Because technique and proper form are so important, don't let your child begin strength training until he or she is mature enough to accept directions. A good rule of thumb is if your child is old enough to participate in organized sports, such as hockey, soccer or gymnastics, he or she is ready for some form of strength training.

Guidelines for youth strength training


The right strength training program for your child isn't just a scaled-down version of what an adult would do. Many adult programs focus on fewer repetitions and heavier weights. A youth strength training program needs to focus on:

Correct technique
Smooth, controlled motions
Less resistance and many repetitions
Your child's coach can tailor a strength training program for your child according to your child's age, size, skills and sports interests. The general principles of youth strength training are:

<LI class=doublespace>Provide instruction. Show your child how to perform strength training exercises using controlled breathing and proper form. You might ask a trained professional to demonstrate. If you enroll your child in a class, make sure there's at least one instructor for every 10 students to ensure that your child receives proper instruction. <LI class=doublespace>Supervise. Adult supervision is important to reinforce safety and good technique. For instance, if your child lifts weights to strength train, a spotter — someone who stands ready to grab the weights — can step in if the weight becomes too heavy. As a parent, you can get involved in strength training, too. You can supervise your child and serve as a positive reinforcement for healthy lifestyle habits. <LI class=doublespace>Warm up; cool down. Have your child begin each workout with 5 to 10 minutes of a warm-up activity, such as walking, jogging in place or jumping rope. This makes muscles warm and ready for action, all the while minimizing the risk of injury. End each workout with a cool down, including some light stretching. <LI class=doublespace>Think light weights, controlled repetitions. One set of 12 to 20 repetitions at a lighter weight is all it takes. Kids don't need weights specially sized for them. They can safely lift adult-size weights as long as the weight isn't too heavy. The resistance doesn't have to come from weights, either. Resistance tubing can be just as effective — especially for younger kids. <LI class=doublespace>Rest between workouts. Establish a rest period of at least a day between strength training workouts. Two or three sessions per week are plenty. <LI class=doublespace>Track progress. Teach your child how to fill out a chart of which exercises, how many repetitions, and what weights or resistance he or she uses during a workout. It will be helpful in monitoring progress. <LI class=doublespace>Add weight gradually. Only when your child masters proper form should you add weight. If your child can't do 10 repetitions at a certain weight, it's too heavy.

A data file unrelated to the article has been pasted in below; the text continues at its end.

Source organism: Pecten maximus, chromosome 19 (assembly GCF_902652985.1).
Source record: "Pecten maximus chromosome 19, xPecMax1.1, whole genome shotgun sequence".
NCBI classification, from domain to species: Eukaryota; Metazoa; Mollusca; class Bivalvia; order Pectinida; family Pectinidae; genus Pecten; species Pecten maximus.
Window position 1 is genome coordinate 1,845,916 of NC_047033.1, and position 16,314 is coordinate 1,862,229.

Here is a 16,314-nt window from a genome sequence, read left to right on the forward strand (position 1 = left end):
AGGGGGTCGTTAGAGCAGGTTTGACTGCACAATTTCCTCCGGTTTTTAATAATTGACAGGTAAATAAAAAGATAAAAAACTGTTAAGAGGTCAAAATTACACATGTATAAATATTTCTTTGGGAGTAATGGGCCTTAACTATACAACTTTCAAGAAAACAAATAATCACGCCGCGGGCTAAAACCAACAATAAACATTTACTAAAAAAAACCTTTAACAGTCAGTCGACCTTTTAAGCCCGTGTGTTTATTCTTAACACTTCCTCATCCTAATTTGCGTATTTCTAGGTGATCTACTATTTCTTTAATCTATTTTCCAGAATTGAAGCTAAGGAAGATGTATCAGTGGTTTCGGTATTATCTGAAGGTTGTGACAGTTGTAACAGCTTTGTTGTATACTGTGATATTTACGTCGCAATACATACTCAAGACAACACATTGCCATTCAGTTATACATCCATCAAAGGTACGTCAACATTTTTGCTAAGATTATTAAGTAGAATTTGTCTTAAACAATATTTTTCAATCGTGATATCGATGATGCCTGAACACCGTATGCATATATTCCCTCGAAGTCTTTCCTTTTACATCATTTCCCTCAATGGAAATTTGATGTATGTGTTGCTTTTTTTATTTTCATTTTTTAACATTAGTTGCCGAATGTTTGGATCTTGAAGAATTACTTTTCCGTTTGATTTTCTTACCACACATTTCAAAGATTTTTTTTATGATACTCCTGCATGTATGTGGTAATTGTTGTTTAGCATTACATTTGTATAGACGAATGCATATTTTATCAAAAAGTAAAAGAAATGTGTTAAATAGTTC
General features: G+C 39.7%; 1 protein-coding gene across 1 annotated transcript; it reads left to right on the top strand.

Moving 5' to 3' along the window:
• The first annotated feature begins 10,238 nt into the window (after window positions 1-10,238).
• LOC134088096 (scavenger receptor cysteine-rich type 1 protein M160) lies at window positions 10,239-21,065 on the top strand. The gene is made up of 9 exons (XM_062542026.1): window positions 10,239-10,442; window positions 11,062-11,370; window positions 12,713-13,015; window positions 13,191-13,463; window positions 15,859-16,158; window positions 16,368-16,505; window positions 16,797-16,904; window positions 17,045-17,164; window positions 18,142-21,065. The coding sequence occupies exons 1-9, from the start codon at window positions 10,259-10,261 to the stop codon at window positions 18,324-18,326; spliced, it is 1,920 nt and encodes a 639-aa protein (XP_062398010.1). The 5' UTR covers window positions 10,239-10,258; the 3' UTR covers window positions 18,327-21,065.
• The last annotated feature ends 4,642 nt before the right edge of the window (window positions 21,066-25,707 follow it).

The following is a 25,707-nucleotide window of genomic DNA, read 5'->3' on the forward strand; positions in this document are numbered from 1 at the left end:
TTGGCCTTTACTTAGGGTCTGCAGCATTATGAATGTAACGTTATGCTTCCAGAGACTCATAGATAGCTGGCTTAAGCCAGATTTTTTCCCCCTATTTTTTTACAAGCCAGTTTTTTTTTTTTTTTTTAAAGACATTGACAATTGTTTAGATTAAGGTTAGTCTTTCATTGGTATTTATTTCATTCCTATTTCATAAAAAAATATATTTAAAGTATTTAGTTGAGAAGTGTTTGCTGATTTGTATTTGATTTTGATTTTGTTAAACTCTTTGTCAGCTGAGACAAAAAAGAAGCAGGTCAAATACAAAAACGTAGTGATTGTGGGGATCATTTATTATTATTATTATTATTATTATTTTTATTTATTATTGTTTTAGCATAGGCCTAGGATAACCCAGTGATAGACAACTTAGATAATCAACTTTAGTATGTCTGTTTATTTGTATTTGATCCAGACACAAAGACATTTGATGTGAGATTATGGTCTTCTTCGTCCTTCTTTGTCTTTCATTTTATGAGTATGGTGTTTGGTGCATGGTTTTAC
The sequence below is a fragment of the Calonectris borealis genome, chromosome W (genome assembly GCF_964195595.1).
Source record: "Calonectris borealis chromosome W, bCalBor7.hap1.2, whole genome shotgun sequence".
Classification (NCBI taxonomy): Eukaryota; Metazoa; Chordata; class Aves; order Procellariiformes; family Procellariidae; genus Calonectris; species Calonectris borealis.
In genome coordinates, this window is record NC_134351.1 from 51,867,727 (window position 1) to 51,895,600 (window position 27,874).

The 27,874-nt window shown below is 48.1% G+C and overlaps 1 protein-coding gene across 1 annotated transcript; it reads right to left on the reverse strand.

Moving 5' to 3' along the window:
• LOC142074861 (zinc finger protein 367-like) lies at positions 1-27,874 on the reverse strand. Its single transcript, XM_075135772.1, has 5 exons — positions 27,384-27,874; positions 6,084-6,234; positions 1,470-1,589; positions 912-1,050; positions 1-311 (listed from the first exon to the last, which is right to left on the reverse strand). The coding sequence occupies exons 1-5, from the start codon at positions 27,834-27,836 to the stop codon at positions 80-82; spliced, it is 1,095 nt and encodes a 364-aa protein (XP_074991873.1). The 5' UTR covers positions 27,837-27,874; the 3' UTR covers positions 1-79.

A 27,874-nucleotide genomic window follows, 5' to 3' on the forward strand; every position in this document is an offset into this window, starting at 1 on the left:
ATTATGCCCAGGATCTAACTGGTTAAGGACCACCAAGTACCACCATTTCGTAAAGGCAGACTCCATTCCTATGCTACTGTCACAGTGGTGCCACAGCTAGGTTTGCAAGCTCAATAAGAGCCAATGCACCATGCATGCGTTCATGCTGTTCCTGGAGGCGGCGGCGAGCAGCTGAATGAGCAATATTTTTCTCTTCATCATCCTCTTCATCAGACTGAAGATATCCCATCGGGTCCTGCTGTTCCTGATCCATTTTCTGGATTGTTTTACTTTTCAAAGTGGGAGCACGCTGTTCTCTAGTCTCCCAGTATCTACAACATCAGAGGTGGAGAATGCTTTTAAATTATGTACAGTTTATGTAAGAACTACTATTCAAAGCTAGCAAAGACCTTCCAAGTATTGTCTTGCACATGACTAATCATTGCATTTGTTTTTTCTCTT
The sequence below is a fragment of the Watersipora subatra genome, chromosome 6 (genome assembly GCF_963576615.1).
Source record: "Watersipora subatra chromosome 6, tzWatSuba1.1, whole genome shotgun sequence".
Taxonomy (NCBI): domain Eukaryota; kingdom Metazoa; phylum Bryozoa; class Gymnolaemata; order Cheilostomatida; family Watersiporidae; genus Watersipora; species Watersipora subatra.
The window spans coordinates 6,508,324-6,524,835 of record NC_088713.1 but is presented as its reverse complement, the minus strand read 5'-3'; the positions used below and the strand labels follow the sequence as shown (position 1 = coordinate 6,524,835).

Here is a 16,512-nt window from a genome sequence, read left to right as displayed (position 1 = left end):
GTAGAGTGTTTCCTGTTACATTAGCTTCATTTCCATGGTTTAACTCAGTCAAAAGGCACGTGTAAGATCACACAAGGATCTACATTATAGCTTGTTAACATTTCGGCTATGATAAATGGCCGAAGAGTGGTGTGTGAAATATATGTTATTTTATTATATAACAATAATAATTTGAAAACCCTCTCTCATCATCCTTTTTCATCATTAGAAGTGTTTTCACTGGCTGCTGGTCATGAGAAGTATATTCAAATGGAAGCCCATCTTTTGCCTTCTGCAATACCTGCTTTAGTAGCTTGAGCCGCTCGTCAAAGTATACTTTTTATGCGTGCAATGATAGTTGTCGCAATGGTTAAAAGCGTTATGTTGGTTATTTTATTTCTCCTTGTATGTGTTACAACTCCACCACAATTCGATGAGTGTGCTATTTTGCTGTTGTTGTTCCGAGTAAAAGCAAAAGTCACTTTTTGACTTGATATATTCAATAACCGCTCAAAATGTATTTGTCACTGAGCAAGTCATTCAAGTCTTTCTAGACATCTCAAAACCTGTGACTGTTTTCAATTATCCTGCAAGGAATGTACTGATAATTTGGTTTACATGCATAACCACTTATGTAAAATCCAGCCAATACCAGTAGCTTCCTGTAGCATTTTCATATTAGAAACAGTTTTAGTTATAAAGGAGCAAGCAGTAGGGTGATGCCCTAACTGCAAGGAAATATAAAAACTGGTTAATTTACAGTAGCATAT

Keep it fun. Vary the routine often. Kids are more likely to stick with strength training if they don't get bored by it.
Results won't come overnight. But over time, you and your child will notice a difference in your child's muscle strength and endurance.

A healthy habit for a lifetime

If your child shows an interest in strength training, know that it can be a safe and effective activity. Along with aerobic exercise, stretching, and balance and stability, strength training is one part of a well-rounded fitness program.
Encourage physical activity in your child — it's a key step to becoming a healthy adult.

Performance-enhancing drugs and your teen athlete (http://www.mayoclinic.com/health/performance-enhancing-drugs/SM00045)
Children and sports: Choices for all ages (http://www.mayoclinic.com/health/fitness/SM00057)
'Cutting' weight: A safe practice for youth wrestlers? (http://www.mayoclinic.com/health/cutting-weight/AN01015)
Keeping kids active: Ideas for parents (http://www.mayoclinic.com/health/fitness/FL00030) January 11, 2006

1998-2006 Mayo Foundation for Medical Education and Research (MFMER). All rights reserved. A single copy of these materials may be reprinted for noncommercial personal use only. "Mayo," "Mayo Clinic," "MayoClinic.com," "Embody Health," "Reliable tools for healthier lives," "Enhance your life," and the triple-shield Mayo Clinic logo are trademarks of Mayo Foundation for Medical Education and Research. Terms of Use (http://www.mayoclinic.com/invoke.cfm?id=AM00021).

spudfin
November 27th, 2008, 10:41 AM
Thanks for the input.
I like the post by elise that suggested strength training as opposed to weight lifting. In truth, the class that he is taking now seems more along those lines. He does a wide variety of agility drills, core strength, running and such with weights mixed in. Perhaps taking a couple of days a week and helping him develop a varied dryland program with some resistance training as a part of it all may be an option. Again thanks for all the responses.
Regards
Spudfin

david.margrave
November 30th, 2008, 02:01 PM
When I was a kid they had us using stretch cords and bio-benches until we were old enough to lift weights.